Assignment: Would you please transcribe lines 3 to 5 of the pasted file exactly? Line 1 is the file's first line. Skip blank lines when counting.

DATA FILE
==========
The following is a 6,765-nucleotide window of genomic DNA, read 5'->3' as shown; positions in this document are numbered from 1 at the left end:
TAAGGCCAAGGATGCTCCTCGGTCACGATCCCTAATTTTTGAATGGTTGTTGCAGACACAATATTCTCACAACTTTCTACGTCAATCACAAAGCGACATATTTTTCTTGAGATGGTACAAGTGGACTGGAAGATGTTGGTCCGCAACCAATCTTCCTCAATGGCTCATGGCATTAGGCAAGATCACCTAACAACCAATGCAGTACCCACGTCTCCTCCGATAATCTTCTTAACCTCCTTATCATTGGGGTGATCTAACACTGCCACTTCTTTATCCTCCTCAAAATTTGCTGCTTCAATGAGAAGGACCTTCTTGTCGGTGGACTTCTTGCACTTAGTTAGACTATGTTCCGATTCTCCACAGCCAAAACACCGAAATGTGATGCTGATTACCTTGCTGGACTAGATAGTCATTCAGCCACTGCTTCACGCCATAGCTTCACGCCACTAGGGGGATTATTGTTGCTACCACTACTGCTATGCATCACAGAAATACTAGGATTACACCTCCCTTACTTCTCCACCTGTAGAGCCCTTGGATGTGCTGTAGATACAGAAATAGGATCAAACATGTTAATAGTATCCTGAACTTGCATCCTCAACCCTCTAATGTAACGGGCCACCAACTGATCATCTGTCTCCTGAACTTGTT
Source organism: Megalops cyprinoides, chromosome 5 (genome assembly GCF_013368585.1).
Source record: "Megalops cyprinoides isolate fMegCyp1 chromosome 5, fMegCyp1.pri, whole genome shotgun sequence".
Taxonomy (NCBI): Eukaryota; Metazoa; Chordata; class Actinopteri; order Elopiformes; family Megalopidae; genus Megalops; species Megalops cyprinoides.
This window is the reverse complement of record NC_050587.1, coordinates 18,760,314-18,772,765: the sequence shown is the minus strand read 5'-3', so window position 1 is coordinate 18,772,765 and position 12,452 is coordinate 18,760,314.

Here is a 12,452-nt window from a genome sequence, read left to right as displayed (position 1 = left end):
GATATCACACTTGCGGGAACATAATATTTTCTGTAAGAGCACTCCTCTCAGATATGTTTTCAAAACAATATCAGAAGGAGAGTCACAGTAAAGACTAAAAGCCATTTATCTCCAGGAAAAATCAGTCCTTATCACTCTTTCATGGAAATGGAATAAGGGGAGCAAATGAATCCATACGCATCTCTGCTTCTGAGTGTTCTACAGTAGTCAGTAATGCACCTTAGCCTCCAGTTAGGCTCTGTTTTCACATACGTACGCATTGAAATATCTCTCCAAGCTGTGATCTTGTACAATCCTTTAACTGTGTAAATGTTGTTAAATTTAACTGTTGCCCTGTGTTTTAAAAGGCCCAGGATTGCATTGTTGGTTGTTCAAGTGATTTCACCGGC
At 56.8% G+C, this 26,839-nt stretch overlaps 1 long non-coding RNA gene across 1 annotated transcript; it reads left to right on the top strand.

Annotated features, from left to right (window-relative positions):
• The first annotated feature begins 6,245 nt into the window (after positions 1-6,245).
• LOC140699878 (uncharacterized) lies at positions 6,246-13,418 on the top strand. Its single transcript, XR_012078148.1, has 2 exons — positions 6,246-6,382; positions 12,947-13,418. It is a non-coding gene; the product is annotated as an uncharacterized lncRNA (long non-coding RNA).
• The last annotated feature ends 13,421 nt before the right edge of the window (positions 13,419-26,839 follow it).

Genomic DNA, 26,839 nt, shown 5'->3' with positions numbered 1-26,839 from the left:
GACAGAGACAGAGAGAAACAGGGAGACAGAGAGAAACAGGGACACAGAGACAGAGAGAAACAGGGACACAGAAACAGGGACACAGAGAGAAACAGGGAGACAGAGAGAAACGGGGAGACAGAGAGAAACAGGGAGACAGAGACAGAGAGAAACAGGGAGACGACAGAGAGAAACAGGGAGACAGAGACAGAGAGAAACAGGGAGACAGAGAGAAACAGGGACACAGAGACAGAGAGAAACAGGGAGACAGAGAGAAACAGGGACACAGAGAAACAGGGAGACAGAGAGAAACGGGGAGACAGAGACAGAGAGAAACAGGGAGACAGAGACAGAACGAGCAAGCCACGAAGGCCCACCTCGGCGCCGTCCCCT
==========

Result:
Source organism: Megalops cyprinoides, chromosome 5 (genome assembly GCF_013368585.1).
Source record: "Megalops cyprinoides isolate fMegCyp1 chromosome 5, fMegCyp1.pri, whole genome shotgun sequence".
Taxonomy (NCBI): Eukaryota; Metazoa; Chordata; class Actinopteri; order Elopiformes; family Megalopidae; genus Megalops; species Megalops cyprinoides.